The last story is the saddest because it’s my biggest, most tragic lapse during this pregnancy. Not pregnant, I’ve forgotten my food at restaurants, but I haven’t been this pathetic about it. While I can certainly blame “pregnancy brain” for this indiscretion, such blame will not bring the sandwich back. I guess I could also blame my hormone-befuddled brain for my intense affinity for sandwiches (HOLY CRAP I LOVE SANDWICHES), without such affinity I would not be in deep mourning.

So far this morning I had breakfast, did some homework, and did some yoga. My tummy feels good, Baby Girl has been moving around, and my back has responded well to the stretching. I even had a small second breakfast while writing this post. And I may even be up to making my own damn good sandwich for lunch.

I can get through this.

Sleeping Well Despite the Midnight Tinkle

Normally, I’m a strict back sleeper. It’s the most comfortable position for me, and I find that I don’t move at this position as I slumber.

Ahh, this is so comfortable and cozy.
Ahh, this is so comfortable and cozy.

Early on in my pregnancy, I taught myself to sleep on my side. I’ve read different things on why sleeping on one’s side is good for the baby, but I like what my doctor said: Your body will tell you when you need to move. And I really like the idea of listening to one’s body. The side position is a good position, but I don’t like the feeling of sleeping on one shoulder. I also don’t like the way my back hurts in the morning.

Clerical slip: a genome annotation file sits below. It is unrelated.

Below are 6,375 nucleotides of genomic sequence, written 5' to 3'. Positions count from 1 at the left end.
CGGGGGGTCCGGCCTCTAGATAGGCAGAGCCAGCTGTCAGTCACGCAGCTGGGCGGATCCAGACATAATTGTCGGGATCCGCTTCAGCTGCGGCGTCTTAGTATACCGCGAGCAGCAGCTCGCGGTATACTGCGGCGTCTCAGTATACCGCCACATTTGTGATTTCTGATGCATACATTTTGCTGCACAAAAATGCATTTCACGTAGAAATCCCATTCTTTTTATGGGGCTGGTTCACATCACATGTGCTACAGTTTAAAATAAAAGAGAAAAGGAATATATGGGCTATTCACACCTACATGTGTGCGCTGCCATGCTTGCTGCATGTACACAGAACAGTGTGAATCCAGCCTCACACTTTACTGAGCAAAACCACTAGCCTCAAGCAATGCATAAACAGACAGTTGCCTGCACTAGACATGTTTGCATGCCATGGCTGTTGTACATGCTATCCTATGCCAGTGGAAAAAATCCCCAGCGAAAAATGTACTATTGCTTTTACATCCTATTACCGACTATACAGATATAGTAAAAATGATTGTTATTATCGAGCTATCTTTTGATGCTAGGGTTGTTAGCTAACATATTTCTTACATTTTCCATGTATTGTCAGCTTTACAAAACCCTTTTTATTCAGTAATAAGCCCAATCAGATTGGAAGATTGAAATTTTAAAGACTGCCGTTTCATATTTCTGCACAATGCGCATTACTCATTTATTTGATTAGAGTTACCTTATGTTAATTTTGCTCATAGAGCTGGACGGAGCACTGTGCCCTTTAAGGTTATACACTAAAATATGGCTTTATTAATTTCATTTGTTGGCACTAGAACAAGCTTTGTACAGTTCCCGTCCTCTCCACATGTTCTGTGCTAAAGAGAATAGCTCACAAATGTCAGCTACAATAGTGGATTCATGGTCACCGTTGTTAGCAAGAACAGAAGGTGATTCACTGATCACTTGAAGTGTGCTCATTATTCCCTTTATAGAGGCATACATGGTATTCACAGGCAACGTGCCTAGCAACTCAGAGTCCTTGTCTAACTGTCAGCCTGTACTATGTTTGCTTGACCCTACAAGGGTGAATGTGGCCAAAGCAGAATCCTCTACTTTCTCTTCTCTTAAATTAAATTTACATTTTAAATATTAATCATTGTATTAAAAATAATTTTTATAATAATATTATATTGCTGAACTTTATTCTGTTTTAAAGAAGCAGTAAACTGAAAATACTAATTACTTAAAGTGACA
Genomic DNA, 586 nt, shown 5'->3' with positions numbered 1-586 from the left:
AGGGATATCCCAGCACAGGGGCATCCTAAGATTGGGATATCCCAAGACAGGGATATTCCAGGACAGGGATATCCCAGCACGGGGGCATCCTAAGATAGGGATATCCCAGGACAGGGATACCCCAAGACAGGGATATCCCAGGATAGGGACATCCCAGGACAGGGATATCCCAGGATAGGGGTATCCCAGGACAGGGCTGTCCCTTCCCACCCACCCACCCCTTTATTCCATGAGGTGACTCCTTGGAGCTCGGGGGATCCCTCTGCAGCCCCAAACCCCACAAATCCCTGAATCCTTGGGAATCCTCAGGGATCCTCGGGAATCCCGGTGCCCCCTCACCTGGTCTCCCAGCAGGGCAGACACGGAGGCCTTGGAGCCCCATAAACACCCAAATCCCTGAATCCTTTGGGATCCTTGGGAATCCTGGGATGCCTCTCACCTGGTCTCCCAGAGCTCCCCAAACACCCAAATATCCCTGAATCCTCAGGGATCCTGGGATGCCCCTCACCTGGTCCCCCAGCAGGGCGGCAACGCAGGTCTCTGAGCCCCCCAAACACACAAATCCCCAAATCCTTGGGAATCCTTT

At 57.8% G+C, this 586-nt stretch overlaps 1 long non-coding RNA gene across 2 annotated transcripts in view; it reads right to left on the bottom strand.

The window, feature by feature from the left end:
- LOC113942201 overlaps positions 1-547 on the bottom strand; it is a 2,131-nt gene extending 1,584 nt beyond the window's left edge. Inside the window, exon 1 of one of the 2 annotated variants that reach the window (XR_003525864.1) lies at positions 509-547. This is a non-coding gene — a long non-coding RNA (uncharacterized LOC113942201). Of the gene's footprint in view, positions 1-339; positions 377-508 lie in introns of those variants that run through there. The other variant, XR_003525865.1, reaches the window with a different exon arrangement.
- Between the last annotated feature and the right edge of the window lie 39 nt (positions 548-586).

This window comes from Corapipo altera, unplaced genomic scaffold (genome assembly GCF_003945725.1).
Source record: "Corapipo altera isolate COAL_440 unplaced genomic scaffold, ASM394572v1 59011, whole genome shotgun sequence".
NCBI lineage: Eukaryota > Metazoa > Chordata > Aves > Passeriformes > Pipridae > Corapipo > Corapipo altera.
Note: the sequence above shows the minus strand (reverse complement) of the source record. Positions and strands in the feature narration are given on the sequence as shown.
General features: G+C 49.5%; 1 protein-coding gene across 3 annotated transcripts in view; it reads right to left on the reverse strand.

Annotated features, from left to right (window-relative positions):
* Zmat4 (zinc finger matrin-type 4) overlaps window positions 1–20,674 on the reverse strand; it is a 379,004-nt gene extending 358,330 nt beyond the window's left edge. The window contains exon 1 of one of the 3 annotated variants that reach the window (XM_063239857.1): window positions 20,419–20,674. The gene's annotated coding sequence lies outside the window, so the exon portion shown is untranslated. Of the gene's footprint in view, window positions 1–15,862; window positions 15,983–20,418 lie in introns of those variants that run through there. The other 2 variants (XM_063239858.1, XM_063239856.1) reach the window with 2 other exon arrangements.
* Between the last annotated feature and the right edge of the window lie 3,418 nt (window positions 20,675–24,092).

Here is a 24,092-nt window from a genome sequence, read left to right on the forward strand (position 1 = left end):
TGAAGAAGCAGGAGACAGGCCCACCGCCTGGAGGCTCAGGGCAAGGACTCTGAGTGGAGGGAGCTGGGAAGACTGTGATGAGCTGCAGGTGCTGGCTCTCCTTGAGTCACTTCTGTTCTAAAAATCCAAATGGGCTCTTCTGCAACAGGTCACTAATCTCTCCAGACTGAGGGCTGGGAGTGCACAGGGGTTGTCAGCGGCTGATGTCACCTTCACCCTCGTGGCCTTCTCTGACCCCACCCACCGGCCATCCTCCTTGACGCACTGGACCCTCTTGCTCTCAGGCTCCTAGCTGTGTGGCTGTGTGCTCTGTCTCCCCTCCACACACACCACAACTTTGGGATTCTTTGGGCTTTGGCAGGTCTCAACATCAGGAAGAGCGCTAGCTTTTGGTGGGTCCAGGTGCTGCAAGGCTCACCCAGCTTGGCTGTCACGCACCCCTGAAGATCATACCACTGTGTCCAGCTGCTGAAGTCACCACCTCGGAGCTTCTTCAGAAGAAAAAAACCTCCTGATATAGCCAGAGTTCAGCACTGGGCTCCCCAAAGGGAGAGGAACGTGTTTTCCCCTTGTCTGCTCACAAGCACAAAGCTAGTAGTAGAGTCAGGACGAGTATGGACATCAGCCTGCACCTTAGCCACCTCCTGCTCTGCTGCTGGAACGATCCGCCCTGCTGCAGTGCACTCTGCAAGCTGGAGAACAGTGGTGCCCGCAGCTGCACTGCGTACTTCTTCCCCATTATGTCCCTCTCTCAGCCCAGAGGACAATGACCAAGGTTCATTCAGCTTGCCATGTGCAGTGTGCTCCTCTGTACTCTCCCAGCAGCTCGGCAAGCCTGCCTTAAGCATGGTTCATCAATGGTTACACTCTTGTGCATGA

This position isn't as comfortable.
This position isn’t as comfortable.

As I got further along in pregnancy, I kept sleeping on my back, because it continued being a comfortable position. It’s just that sometimes Baby’s position would dictate whether I should shift to my side.

Still comfy as long as Baby likes it for the moment.
Still comfy as long as Baby likes it for the moment.

As I began sleeping more often on my side, I decided to sleep with a small pillow between my knees to keep my hips aligned. I also wedged a pillow under my belly to support Baby. This seemed to help for a while.

It's not that the pillows are uncomfortable. Well, they are. Sort of.